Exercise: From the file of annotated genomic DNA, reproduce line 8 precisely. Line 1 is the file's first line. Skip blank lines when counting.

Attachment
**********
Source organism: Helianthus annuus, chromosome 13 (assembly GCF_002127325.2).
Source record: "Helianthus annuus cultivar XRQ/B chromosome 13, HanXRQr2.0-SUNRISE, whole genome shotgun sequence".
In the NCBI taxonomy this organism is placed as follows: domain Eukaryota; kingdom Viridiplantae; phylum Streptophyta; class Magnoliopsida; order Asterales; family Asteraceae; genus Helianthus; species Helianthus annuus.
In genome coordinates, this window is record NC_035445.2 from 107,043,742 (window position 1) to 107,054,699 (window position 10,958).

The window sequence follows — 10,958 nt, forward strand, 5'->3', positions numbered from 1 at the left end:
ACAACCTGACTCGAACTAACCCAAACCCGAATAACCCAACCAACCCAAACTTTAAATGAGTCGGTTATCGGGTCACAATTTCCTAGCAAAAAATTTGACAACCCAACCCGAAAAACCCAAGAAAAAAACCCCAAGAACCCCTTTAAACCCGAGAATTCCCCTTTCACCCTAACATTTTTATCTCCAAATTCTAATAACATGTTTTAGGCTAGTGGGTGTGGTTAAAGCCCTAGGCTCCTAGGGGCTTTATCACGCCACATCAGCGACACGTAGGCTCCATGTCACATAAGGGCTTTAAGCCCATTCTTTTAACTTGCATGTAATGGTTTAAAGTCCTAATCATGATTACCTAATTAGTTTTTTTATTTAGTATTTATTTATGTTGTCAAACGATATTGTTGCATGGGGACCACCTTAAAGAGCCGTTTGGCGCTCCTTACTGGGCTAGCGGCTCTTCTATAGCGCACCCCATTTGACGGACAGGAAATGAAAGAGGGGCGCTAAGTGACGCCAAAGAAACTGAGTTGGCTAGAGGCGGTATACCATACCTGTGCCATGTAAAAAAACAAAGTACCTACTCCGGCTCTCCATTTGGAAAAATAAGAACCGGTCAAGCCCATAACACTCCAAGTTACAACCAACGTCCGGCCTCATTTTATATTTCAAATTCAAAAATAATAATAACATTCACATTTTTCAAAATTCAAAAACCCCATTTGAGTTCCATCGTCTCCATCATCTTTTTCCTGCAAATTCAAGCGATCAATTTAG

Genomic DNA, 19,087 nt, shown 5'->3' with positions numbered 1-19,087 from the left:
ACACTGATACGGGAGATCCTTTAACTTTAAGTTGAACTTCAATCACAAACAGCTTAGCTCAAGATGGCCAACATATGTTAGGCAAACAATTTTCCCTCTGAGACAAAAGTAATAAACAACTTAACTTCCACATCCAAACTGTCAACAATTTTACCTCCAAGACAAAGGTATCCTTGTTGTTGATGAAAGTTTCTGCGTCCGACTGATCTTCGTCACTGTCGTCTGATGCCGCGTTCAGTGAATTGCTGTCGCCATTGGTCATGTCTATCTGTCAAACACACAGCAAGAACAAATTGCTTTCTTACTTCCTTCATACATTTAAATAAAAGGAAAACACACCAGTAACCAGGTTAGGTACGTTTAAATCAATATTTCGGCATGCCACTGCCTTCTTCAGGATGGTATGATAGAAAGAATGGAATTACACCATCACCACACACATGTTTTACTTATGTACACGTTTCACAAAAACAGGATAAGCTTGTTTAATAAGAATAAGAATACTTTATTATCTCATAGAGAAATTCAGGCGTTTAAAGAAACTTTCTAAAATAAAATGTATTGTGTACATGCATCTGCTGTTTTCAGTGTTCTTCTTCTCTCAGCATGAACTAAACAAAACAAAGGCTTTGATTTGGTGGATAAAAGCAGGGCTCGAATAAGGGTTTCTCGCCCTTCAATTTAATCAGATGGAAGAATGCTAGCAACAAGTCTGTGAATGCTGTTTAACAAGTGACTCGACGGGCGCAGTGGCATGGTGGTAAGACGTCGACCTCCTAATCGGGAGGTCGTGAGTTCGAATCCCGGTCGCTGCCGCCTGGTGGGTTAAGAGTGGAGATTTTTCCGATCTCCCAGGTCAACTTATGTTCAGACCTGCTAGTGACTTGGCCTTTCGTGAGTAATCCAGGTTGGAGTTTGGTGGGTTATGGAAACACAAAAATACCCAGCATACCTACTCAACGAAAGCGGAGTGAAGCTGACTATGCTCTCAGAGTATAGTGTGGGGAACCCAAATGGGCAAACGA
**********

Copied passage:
ACACTGATACGGGAGATCCTTTAACTTTAAGTTGAACTTCAATCACAAACAGCTTAGCTCAAGATGGCCAACATATGTTAGGCAAACAATTTTCCCTCTGAGACAAAAGTAATAAACAACTTAACTTCCACATCCAAACTGTCAACAATTTTACCTCCAAGACAAAGGTATCCTTGTTGTTGATGAAAGTTTCTGCGTCCGACTGATCTTCGTCACTGTCGTCTGATGCCGCGTTCAGTGAATTGCTGTCGCCATTGGTCATGTCTATCTGTCAAACACACAGCAAGAACAAATTGCTTTCTTACTTCCTTCATACATTTAAATAAAAGGAAAACACACCAGTAACCAGGTTAGGTACGTTTAAATCAATATTTCGGCATGCCACTGCCTTCTTCAGGATGGTATGATAGAAAGAATGGAATTACACCATCACCACACACATGTTTTACTTATGTACACGTTTCACAAAAACAGGATAAGCTTGTTTAATAAGAATAAGAATACTTTATTATCTCATAGAGAAATTCAGGCGTTTAAAGAAACTTTCTAAAATAAAATGTATTGTGTACATGCATCTGCTGTTTTCAGTGTTCTTCTTCTCTCAGCATGAACTAAACAAAACAAAGGCTTTGATTTGGTGGATAAAAGCAGGGCTCGAATAAGGGTTTCTCGCCCTTCAATTTAATCAGATGGAAGAATGCTAGCAACAAGTCTGTGAATGCTGTTTAACAAGTGACTCGACGGGCGCAGTGGCATGGTGGTAAGACGTCGACCTCCTAATCGGGAGGTCGTGAGTTCGAATCCCGGTCGCTGCCGCCTGGTGGGTTAAGAGTGGAGATTTTTCCGATCTCCCAGGTCAACTTATGTTCAGACCTGCTAGTGACTTGGCCTTTCGTGAGTAATCCAGGTTGGAGTTTGGTGGGTTATGGAAACACAAAAATACCCAGCATACCTACTCAACGAAAGCGGAGTGAAGCTGACTATGCTCTCAGAGTATAGTGTGGGGAACCCAAATGGGCAAACGA